By Jim Thomas
ST. LOUIS POST-DISPATCH
12/18/2005

Over the years, there have been more shocking defeats for the Rams at the Edward Jones Dome. More disappointing ones to be sure. But when it comes to the bizarre, the absurd, the illogical, Sunday's 17-16 loss to Philadelphia just may be the topper.

The Rams had just about everything going their way midway through the third quarter. They had the lead, 16-7, and the football, thanks to a DeJuan Groce interception.

They were running the ball well on offense. And save for one botched play in the opening quarter, they were playing some of their best defense of the season. But somehow, it slipped away in the final quarter and a half - just as this season has slipped away, from one of promise to the current 5-9 free fall.

The offense quit functioning. The penalty flags kept flying. Quarterback Ryan Fitzpatrick was benched.

In the end, before thousands of empty seats in the dome, there was the astounding sight of a healthy Marshall Faulk standing on the sideline with Arlen Harris at running back in the Rams' two-minute offense.

"The penalties are disappointing - 15 penalties, I think it was, and eight false starts," said interim head coach Joe Vitt, crankier than usual in defeat. "The big yards in the return game are unacceptable. The one big run that they had during the first half, we missed four tackles - we had them for no gain. That is unacceptable."

Of course, to many observers and fans, having Harris in the game at the end instead of Faulk might be deemed unacceptable. Steven Jackson, after topping 1,000 yards rushing for the season, was sidelined by a hip pointer in the third quarter. He was in and out of the game for a while but finally gave way to Faulk.

Which didn't seem like a bad thing, because Faulk was running as if it were 1999. By day's end, Faulk had 87 yards rushing on 16 carries in what easily was his best rushing day of the season.

"He's got 10 more years in him, probably, based on what he did today," safety Mike Furrey said.

Why then was Faulk on the sideline for the Rams' final desperation possession after they took over at their 11 with no timeouts and 2 minutes 48 seconds to play?

Here is Vitt's explanation: "Arlen had worked some of the protections that we were sighting, and he also knows one run that we call 'truck' that he felt comfortable with, so we just let him run it."

Faulk wasn't too illuminating when quizzed and prodded on the subject.

"Well, we're platooning here now," Faulk said. "That's all."

So it was just a coaching decision?

"That's just how it is here," Faulk told reporters. "I don't know what you guys have been watching. You know, Steven plays like first and second downs. And when the four receivers come in, then I normally come in.

"If I'm playing first and second downs, when the four receivers come in, Arlen comes in - if (Steven's) down. That's how it is."

Huh? Save for a 2-point conversion catch Nov. 20 against Arizona, Harris hadn't touched the ball all season from scrimmage before Sunday.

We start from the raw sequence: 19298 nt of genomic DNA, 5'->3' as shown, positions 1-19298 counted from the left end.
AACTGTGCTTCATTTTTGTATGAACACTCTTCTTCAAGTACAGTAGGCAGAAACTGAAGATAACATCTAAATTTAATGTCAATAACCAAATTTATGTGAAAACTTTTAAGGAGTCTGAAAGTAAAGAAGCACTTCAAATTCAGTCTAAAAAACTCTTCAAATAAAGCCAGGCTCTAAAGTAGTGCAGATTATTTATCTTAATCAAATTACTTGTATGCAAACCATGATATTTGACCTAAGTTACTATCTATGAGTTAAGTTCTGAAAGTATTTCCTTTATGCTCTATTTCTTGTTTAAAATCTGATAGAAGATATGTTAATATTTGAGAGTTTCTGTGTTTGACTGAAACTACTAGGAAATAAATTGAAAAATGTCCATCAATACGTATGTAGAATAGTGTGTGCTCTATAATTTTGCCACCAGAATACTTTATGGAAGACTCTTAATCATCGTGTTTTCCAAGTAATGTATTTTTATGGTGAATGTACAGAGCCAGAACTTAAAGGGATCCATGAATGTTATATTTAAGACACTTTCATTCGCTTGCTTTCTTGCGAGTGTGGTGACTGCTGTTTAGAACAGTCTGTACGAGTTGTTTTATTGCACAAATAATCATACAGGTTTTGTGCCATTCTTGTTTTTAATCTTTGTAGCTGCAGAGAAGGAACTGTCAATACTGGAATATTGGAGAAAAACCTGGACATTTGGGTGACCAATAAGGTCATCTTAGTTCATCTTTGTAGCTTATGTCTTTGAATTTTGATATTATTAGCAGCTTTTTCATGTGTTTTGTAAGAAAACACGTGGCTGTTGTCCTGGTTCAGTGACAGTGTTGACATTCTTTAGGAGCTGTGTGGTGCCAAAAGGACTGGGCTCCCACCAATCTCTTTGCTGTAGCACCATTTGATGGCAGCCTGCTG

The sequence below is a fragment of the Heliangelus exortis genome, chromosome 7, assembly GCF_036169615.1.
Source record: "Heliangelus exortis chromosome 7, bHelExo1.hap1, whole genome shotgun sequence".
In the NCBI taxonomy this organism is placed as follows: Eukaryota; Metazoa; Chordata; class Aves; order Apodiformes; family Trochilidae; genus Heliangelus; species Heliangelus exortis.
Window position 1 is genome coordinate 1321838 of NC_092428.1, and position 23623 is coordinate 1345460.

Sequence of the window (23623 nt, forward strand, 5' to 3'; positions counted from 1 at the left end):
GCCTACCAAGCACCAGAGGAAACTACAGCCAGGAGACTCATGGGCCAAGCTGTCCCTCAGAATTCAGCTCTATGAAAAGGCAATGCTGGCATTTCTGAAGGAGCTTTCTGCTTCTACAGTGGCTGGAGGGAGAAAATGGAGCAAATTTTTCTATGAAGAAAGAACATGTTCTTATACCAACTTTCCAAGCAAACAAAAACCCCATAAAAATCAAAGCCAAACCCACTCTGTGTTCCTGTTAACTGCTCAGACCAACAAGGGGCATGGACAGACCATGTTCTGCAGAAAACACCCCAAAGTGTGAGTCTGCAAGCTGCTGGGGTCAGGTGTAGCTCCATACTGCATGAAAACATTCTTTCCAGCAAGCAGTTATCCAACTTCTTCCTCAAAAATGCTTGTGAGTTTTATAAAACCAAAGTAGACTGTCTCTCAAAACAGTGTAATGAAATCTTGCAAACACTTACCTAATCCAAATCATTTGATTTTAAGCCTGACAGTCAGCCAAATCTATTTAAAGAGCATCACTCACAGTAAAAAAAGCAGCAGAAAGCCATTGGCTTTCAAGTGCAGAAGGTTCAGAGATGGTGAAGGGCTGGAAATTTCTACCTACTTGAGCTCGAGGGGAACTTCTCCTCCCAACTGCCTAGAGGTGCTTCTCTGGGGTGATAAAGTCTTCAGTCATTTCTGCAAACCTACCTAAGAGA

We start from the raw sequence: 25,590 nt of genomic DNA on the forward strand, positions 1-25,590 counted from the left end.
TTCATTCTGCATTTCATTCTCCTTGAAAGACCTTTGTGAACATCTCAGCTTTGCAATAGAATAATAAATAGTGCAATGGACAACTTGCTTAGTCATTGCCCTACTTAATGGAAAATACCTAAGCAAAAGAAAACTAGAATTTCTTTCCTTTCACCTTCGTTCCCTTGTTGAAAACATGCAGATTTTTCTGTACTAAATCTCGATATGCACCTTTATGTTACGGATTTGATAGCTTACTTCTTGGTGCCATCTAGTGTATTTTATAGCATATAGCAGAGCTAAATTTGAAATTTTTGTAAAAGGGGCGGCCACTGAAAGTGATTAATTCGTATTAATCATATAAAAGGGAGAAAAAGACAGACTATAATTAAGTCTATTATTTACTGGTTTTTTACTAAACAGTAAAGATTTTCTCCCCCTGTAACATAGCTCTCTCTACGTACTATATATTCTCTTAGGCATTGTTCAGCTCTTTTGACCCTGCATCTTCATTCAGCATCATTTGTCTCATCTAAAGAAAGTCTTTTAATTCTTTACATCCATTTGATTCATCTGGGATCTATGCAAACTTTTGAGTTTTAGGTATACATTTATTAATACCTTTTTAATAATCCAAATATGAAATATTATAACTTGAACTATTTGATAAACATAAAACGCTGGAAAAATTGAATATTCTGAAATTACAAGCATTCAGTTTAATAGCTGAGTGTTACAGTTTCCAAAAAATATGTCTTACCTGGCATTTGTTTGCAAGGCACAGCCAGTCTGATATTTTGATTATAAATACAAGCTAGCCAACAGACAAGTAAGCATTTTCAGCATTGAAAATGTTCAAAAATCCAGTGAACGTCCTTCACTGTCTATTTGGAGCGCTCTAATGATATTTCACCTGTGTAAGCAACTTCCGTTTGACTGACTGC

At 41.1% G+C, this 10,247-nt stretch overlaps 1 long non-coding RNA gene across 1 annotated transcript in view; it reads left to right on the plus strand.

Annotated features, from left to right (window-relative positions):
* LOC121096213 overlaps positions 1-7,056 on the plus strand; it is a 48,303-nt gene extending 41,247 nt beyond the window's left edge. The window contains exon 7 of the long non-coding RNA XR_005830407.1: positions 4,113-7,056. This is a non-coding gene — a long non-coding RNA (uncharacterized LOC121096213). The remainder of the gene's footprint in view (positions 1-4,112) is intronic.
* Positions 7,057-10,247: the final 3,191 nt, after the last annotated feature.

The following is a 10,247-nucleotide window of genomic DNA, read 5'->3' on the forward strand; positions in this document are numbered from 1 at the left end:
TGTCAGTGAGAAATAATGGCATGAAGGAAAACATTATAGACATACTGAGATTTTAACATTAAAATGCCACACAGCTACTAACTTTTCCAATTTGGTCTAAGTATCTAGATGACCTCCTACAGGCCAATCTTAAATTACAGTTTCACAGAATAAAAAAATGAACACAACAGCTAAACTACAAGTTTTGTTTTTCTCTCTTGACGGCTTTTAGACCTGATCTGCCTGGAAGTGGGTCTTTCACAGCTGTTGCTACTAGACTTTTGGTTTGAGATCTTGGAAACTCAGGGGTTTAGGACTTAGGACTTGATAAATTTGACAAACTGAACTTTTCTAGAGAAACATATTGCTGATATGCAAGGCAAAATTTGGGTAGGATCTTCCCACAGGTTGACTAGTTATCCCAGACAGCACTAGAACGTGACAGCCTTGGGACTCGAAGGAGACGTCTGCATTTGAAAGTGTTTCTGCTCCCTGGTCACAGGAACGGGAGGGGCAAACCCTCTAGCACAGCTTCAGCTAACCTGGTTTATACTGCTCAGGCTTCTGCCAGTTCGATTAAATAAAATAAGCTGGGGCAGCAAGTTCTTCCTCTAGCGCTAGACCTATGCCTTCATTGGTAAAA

But even in his one-man revival show Sunday, Faulk was stopped cold on one of the most critical plays of the game. On fourth and 1 from the Philly 37 with 3:17 to go, Faulk was dropped for a 2-yard loss by Eagles linebacker Dhani Jones.

Jones got penetration on the left side of the St. Louis line, which featured tight end Brandon Manumaleuna, tackle Orlando Pace and guard Claude Terrell on that play.

"I haven't seen the replay, but their guys were in the backfield before (Faulk) took the handoff," Vitt said.

And then, in a not-so-veiled shot at the blockers on that side, Vitt added: "I've seen enough of that on the left side, I'll tell you that."

Terrell, who struggled with three false starts Sunday, said Rams coaches changed blocking assignments on the play.

"If you look at the game tape, we ran that play three or four times (Sunday) and had success throughout the game," Terrell said. "I had been pulling on that play all day."

This time, Pace pulled instead of Terrell. But the Eagles were ready.

"They just dialed up the right defense and were able to stop us," Terrell said.

It was that type of day, and it has been that type of season for the Rams. They went a rare (for them) plus-3 in turnover differential and limited the Eagles to 201 yards of offense. Yet still did just enough to lose:

Defensive end Tyoka Jackson and defensive backs Furrey and Corey Ivy missed tackles on Ryan Moats' 59-yard touchdown run in the second quarter.

After Jeff Wilkins' third field goal of the day, giving St. Louis a 16-7 lead, Rams special teams yielded a 53-yard kickoff return to Roderick Hood. The Eagles didn't score on that possession, but the swing in field position resulted in a David Akers field goal that began the Eagles' comeback.

Fitzpatrick interception late in the third was returned to the Rams' 28, setting up the game-winning touchdown pass from Eagles quarterback Mike McMahon to tight end Mike Bartrum on the first play of the fourth quarter.

"We all feel like we had that game," center Andy McCollum said. "We should have finished them off earlier."

In years past, the Rams would have done just that. But take it from Faulk, those days are gone.

"The teams that you're talking about, they're not here anymore," he said. "Nor is the coach, or anything like that. So we've got to put that behind us and start rebuilding."